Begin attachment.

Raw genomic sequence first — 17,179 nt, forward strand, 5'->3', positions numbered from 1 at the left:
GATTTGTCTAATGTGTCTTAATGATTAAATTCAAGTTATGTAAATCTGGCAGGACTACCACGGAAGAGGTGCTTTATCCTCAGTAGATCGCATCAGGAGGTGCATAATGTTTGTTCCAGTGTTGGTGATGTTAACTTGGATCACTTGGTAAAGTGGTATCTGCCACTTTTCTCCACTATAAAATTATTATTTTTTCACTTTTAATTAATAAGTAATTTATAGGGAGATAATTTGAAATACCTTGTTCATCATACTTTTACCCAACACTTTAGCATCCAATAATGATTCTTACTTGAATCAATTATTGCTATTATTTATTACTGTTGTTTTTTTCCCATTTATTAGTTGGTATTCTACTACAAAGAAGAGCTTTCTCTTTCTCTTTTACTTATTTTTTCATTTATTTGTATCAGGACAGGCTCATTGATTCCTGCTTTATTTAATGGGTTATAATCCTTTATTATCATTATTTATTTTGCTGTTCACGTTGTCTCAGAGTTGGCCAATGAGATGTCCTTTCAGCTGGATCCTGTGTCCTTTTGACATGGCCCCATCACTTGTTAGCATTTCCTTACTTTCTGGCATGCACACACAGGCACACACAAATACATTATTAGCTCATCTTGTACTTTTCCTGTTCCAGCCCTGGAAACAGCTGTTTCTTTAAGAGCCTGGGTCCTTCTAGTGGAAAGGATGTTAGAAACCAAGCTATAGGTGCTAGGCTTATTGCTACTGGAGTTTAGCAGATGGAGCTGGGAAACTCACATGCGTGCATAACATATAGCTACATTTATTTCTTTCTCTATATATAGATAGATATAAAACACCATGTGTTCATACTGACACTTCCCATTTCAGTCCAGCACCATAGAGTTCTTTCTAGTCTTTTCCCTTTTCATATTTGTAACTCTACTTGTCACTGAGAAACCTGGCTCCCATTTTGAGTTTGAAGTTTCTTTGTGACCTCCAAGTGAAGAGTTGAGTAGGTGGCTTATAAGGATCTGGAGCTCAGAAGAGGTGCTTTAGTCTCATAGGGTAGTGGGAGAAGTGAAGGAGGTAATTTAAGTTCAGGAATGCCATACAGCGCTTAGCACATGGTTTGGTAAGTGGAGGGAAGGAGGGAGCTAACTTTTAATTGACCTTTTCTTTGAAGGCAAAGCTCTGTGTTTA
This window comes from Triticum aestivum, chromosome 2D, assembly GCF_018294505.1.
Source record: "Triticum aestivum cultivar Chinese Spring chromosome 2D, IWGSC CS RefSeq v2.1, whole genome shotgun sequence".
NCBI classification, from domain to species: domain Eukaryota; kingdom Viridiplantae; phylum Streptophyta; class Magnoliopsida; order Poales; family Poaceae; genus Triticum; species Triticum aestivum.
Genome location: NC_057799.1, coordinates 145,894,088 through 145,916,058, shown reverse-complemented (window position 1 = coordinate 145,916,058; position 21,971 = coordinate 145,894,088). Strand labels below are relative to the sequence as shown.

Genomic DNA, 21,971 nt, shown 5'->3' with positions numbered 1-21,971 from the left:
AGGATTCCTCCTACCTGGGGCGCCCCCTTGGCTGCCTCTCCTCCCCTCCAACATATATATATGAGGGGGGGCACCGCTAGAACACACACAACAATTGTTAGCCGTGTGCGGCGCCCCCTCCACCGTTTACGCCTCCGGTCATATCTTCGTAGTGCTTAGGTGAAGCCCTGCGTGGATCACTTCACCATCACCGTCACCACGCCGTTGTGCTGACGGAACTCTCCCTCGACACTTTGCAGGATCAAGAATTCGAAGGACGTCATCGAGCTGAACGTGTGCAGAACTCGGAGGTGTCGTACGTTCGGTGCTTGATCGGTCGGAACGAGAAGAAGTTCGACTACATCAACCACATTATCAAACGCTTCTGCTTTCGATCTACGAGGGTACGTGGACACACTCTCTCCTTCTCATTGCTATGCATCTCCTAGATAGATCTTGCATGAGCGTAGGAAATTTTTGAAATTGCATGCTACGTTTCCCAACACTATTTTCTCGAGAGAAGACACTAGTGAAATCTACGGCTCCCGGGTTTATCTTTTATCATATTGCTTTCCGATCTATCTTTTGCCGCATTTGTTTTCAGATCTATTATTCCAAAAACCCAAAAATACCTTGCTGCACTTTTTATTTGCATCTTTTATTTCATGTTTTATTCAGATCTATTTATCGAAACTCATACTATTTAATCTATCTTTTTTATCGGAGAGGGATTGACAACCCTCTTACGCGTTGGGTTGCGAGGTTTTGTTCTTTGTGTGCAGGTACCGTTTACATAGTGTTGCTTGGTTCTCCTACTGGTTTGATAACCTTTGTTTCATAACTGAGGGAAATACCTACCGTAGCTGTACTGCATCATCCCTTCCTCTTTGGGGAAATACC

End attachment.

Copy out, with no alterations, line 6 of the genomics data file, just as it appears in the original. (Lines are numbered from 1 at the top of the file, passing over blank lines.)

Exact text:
Genome location: NC_057799.1, coordinates 145,894,088 through 145,916,058, shown reverse-complemented (window position 1 = coordinate 145,916,058; position 21,971 = coordinate 145,894,088). Strand labels below are relative to the sequence as shown.